The company told the Honolulu Star-Advertiser that if it has questions about the contract, it could submit a formal records request under the Freedom of Information Act.
“We do not plan to sit for any interviews regarding the project,” said Andy Minor, a spokesperson for Nakupuna Cos., by email. “After coordinating with the Navy, we ask that any further details regarding the contract be requested using the FOIA process.”
Minor referred additional questions to Navy Region Hawaii’s public affairs office.
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The Navy also declined to say who the subcontractors are and said that it is allowed to withhold this information based on a FOIA exemption that allows the government to withhold commercial information.
The Navy declined to answer specific questions about the contract terms, such as any deliverables, how the cost of the contract was determined to be $530,168.08 and whether there is a deadline for Nakupuna to complete its work.
The Navy said that after Nakupuna collects community ideas, the Navy will meet with the Environmental Protection Agency and state Department of Health, the facility’s regulators, to select the public’s top five ideas. The Navy said those ideas will then be evaluated for feasibility, considering the environment, engineering, maintenance, safety, cost and benefits — work that the Navy says is not included in the Nakupuna contract.
The top five ideas are expected to be identified later this year, in accordance with a “draft schedule,” said the Navy, which declined to provide a copy of that schedule, saying it’s being revised.
The Navy said more information about when and how the community can provide feedback and input will be available in the coming weeks. Nakupuna Cos. provided a link to a website for people to sign up to be notified when the project is ready for their input.
The company, in a statement, said that it was “pleased to be playing a role in generating community-based discussions” and that it will act as “information facilitators.”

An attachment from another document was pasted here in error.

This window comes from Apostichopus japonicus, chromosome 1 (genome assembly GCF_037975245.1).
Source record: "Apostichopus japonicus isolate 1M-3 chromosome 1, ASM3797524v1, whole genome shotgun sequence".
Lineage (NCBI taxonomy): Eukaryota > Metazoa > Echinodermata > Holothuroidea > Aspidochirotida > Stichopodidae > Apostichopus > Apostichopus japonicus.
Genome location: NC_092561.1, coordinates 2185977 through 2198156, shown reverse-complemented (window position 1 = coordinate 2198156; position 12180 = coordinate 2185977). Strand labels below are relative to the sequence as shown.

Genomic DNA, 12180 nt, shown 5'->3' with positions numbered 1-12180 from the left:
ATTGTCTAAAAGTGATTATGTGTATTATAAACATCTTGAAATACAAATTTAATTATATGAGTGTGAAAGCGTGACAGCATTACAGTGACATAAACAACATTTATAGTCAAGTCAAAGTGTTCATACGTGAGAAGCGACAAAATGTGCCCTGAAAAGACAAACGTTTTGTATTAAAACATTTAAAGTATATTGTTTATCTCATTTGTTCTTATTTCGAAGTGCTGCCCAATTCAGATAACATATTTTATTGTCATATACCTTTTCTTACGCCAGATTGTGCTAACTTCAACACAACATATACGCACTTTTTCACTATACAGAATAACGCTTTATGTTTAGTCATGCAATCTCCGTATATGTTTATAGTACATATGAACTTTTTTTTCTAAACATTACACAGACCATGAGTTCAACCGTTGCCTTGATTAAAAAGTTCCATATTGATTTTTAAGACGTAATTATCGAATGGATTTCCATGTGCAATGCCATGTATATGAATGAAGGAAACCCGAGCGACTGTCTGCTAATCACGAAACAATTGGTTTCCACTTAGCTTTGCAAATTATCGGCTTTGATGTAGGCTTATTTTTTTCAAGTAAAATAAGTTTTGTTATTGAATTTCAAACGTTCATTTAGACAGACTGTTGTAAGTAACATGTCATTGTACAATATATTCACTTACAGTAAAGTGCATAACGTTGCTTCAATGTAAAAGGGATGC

“Our team’s experience with community relations will ensure we reach a broad audience, and we look forward to working with our fellow citizens to ensure their ideas are heard,” according to the statement.
The Star-Advertiser earlier this month submitted a FOIA request for a copy of the contract and any deliverables outlined by the Navy for fulfilling the terms of the contract. But the Department of Defense, which has a backlog of records requests, is notoriously slow in responding.
When the Navy announced in November that it would explore ways to repurpose the World War II era-facility once it finishes permanently defueling the tanks, it was quickly criticized by groups including the Honolulu Board of Water Supply and Hawaii Sierra Club. They’ve questioned whether the aging tanks and pipelines can realistically and safely be reused for another purpose, even filling them with an emergency supply of drinking water.
Hawaii Sierra Club Director Wayne Tanaka said the lack of transparency about the contract only fuels concerns.
“It just doesn’t make sense to solicit ideas without knowing whether any use would be safe,” he said. “The fact that they also haven’t evaluated clearly what this should actually cost taxpayers by avoiding procurement and competitive bidding further emphasizes the nonsensicalness of this approach.”